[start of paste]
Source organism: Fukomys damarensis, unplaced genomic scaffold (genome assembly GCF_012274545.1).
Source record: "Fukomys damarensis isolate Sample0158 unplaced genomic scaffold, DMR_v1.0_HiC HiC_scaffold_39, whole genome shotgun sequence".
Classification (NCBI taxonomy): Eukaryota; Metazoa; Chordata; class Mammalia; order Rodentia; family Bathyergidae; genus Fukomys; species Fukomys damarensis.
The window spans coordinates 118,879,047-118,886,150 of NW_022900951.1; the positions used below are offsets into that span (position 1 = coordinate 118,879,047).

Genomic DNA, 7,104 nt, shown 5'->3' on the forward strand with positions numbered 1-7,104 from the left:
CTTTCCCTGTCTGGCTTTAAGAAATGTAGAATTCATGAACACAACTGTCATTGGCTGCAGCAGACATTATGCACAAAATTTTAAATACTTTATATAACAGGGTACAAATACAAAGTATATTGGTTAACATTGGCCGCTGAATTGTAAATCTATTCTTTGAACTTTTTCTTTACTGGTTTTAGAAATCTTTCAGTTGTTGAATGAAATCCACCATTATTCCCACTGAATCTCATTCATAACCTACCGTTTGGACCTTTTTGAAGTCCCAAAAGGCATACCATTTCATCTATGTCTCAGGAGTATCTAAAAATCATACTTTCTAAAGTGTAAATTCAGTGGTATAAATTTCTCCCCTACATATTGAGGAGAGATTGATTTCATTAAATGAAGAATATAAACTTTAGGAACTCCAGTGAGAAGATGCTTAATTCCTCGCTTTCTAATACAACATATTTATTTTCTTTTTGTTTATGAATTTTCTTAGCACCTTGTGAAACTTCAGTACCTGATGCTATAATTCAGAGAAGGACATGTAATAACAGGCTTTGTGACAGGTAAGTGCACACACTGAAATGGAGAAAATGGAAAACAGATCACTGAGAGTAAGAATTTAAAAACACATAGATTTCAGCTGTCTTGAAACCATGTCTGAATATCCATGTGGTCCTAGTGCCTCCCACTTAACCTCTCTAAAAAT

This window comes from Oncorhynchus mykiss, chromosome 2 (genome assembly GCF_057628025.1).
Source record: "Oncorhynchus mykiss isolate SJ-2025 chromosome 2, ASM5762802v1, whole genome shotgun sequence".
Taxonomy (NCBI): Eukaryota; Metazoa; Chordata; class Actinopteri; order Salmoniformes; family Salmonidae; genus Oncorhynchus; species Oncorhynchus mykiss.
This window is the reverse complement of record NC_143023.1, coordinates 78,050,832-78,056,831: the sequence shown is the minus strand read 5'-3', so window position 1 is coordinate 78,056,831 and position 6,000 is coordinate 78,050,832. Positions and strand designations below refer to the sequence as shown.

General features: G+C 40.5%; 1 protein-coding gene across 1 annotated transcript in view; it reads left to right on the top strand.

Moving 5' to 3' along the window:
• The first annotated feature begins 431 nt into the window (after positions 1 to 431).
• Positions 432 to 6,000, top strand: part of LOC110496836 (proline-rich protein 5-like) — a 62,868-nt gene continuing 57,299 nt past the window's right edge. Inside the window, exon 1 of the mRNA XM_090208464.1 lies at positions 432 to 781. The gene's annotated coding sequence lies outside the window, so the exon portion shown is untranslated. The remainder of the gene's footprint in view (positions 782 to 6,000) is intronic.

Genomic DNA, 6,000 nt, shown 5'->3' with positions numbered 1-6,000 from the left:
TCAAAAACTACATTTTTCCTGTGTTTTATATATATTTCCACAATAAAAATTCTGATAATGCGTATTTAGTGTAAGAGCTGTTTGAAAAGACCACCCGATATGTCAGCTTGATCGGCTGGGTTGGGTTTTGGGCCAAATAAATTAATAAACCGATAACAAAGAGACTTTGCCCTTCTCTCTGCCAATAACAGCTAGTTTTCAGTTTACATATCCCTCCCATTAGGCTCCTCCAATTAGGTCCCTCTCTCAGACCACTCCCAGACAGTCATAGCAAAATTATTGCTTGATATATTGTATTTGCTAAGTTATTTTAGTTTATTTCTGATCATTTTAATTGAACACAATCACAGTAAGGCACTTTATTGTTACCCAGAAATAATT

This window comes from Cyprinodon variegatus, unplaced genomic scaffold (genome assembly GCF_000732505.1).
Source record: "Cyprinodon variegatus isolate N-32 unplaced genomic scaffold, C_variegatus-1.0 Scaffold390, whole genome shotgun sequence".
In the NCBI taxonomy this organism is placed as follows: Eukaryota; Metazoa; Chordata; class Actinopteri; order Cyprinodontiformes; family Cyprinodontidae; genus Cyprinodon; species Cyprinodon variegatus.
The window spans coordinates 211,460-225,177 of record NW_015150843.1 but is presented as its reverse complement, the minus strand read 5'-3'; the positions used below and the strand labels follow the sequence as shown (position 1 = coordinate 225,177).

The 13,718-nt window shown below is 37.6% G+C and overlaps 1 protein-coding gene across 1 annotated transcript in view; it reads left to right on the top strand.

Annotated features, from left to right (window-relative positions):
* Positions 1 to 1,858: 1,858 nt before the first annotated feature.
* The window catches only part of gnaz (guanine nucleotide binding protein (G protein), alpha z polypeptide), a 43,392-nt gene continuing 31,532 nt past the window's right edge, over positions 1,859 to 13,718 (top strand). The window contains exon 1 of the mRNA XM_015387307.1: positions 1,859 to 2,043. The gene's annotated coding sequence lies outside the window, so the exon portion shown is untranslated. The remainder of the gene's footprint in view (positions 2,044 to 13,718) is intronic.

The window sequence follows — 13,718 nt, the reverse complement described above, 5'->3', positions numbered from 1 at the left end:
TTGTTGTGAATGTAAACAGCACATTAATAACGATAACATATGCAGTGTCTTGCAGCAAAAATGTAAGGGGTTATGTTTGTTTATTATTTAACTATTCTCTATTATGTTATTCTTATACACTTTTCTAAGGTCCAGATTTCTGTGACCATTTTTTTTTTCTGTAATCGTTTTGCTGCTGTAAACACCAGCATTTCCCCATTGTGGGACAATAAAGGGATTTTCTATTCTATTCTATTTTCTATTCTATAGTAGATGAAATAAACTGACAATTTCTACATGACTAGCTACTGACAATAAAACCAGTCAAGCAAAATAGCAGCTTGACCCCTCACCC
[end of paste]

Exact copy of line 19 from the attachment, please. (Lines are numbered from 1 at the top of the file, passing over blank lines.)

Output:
In the NCBI taxonomy this organism is placed as follows: Eukaryota; Metazoa; Chordata; class Actinopteri; order Cyprinodontiformes; family Cyprinodontidae; genus Cyprinodon; species Cyprinodon variegatus.